How to measure the strength of a support/resistance line

Support and resistance lines can be highly subjective. For this reason it helps to have some objective metrics to gauge their strength.

  • High bounce to break ratio: To estimate the strength of a support/resistance line some traders use the ratio of “bounces to breaks”. A barrier that’s produced a lot of price bounces and few breaks is strong. On the other hand a line that’s had many breaks but only a few bounces is weak. The strength formula is:
    STRENGTH = #bounces / #(bounces + breaks)

    For example, in Figure 5 the price bounced three out of four times, so the strength is 3/4.

    Figure 5: Estimating strength of a support/resistance line.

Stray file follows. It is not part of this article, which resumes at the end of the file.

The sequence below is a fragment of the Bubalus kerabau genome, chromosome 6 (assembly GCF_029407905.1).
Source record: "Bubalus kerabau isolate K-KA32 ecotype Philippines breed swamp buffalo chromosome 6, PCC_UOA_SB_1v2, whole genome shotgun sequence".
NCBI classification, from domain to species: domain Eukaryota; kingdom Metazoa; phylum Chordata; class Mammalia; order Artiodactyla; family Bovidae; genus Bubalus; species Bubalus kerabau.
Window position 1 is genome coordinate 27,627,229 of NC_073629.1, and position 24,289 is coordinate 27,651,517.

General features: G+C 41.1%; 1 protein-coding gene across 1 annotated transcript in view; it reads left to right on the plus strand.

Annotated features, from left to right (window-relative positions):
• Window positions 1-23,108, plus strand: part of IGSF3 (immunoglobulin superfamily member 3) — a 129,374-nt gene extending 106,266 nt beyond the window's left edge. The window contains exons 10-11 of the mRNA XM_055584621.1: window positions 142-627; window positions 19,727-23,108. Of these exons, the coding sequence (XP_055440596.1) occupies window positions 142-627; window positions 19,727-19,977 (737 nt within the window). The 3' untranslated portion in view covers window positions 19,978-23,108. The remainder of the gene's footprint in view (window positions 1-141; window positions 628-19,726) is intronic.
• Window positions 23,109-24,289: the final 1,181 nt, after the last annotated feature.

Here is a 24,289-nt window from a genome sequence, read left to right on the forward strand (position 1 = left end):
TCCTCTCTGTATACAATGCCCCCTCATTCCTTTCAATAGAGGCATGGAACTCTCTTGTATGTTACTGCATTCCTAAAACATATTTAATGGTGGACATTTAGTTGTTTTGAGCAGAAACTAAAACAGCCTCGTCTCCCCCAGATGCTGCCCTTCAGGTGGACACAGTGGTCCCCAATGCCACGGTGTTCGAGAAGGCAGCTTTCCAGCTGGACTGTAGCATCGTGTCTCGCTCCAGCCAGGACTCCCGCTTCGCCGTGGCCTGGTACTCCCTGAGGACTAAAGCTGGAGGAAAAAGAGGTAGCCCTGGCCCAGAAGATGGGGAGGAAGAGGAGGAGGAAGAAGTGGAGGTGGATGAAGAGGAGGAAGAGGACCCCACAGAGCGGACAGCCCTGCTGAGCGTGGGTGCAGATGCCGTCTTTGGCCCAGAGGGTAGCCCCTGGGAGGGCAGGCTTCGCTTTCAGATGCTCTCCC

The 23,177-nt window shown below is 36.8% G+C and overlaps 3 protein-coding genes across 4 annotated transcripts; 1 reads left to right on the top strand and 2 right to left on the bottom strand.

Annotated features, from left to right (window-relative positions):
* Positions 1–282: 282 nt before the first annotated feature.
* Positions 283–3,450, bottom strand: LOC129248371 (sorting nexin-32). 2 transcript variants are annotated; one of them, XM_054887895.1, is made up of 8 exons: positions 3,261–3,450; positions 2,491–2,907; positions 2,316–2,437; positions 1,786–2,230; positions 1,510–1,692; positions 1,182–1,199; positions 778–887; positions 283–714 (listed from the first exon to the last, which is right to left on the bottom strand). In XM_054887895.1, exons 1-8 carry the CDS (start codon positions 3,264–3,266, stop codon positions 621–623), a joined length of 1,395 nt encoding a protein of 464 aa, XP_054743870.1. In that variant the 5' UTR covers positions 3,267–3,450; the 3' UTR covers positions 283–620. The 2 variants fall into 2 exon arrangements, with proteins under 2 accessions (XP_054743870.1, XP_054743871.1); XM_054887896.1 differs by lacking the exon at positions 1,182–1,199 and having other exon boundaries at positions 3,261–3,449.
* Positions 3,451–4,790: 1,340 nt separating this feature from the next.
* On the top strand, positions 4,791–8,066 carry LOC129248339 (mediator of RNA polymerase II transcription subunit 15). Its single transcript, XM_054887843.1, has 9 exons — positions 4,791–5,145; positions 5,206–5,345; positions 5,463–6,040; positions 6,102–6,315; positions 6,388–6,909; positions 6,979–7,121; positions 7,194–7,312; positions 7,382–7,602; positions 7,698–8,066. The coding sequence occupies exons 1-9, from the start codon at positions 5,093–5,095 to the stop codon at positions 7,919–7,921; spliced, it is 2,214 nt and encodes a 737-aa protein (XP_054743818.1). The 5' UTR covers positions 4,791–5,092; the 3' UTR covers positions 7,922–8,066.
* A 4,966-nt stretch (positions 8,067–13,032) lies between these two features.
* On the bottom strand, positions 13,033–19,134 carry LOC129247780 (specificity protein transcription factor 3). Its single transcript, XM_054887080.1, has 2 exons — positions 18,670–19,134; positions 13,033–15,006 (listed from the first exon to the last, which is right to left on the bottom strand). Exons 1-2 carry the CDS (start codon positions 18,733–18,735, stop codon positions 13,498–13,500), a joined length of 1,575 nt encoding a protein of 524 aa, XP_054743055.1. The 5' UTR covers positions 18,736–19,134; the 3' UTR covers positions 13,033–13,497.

Figure 5: Estimating strength of a support/resistance line. © forexop
  • Recency: Support and resistance lines can span long periods on a chart. We usually give more recent price interactions a higher weighting than activity further in the past.
  • Stoppage: A support or resistance that reverses a fast trend is considered stronger than one that only reverses a slow trend.
  • Duration: The duration of a support or resistance line will of course be relative to the chart time frame. Though, stability over time is important. A line that’s maintained support/resistance on the weekly chart is more significant than one on the minute chart for example.
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Key areas where support and resistance emerges

Horizontal levels: The simplest kind of support or resistance is a fixed horizontal line. For currencies this can be a trading range or absolute price. For example you may hear traders say the euro has found a floor at 1.10 or a ceiling at 1.14. This means 1.10 is a support for EUR/USD and 1.14 is a resistance.